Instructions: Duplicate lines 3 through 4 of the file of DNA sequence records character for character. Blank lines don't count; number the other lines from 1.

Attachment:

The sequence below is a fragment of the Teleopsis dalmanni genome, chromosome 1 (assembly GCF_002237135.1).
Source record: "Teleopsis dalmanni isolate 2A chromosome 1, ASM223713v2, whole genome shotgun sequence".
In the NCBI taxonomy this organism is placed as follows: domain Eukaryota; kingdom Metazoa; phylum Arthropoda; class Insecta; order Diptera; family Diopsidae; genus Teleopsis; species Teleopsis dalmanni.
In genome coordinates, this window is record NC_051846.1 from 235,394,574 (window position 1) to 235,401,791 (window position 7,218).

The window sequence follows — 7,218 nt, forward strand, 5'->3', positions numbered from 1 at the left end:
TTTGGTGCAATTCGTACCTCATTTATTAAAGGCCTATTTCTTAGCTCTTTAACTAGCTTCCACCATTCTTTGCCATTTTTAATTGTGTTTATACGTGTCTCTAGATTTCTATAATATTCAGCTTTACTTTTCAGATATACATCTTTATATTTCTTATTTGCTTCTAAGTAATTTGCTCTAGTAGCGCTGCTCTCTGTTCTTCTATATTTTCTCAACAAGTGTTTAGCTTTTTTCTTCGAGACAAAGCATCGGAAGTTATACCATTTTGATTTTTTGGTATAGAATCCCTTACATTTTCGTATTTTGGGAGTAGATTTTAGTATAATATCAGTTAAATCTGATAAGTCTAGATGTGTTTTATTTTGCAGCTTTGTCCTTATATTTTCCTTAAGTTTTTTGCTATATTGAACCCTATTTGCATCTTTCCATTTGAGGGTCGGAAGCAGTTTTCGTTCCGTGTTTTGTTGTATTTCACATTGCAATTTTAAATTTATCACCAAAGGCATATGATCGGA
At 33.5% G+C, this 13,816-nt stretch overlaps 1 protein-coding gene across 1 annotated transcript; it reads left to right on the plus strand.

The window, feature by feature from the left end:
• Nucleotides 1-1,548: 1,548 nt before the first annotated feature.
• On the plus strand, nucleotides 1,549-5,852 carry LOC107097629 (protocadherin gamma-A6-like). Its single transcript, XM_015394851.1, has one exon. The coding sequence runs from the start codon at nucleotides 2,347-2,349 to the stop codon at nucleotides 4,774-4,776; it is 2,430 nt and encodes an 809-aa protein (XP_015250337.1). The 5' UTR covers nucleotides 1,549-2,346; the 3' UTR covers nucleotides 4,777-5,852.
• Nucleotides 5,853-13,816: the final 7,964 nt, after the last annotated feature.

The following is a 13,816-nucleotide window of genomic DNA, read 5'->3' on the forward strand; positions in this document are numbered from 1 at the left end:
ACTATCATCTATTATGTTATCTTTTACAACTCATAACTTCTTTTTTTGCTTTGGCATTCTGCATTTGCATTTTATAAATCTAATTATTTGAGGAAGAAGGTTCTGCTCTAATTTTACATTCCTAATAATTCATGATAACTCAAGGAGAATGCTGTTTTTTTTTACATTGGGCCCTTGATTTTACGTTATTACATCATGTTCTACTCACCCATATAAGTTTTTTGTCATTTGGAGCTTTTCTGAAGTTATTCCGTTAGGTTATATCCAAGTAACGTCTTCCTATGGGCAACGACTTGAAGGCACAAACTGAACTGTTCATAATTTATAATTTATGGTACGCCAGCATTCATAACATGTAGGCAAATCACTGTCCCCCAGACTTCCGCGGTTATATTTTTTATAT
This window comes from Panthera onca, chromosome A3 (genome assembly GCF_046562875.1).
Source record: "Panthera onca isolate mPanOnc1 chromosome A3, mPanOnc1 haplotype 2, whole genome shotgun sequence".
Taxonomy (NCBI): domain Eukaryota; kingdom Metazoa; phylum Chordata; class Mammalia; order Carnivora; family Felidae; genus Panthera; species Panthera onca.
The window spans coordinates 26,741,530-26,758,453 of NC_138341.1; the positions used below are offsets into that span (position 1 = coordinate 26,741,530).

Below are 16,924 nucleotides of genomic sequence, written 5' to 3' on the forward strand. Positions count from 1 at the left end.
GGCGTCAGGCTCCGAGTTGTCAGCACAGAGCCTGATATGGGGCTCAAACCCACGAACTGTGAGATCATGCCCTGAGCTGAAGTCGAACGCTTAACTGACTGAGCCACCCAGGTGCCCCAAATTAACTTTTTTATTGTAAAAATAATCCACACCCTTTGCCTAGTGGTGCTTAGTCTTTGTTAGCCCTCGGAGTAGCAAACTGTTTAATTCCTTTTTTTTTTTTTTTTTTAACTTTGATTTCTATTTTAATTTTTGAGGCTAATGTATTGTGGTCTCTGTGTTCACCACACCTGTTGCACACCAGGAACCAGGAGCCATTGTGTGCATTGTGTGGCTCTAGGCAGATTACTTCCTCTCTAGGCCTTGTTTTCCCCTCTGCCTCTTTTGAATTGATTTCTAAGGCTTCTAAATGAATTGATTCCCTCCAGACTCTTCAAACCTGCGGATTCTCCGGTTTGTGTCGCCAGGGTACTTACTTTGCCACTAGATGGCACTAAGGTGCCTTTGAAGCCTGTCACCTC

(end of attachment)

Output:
In the NCBI taxonomy this organism is placed as follows: domain Eukaryota; kingdom Metazoa; phylum Arthropoda; class Insecta; order Diptera; family Diopsidae; genus Teleopsis; species Teleopsis dalmanni.
In genome coordinates, this window is record NC_051846.1 from 235,394,574 (window position 1) to 235,401,791 (window position 7,218).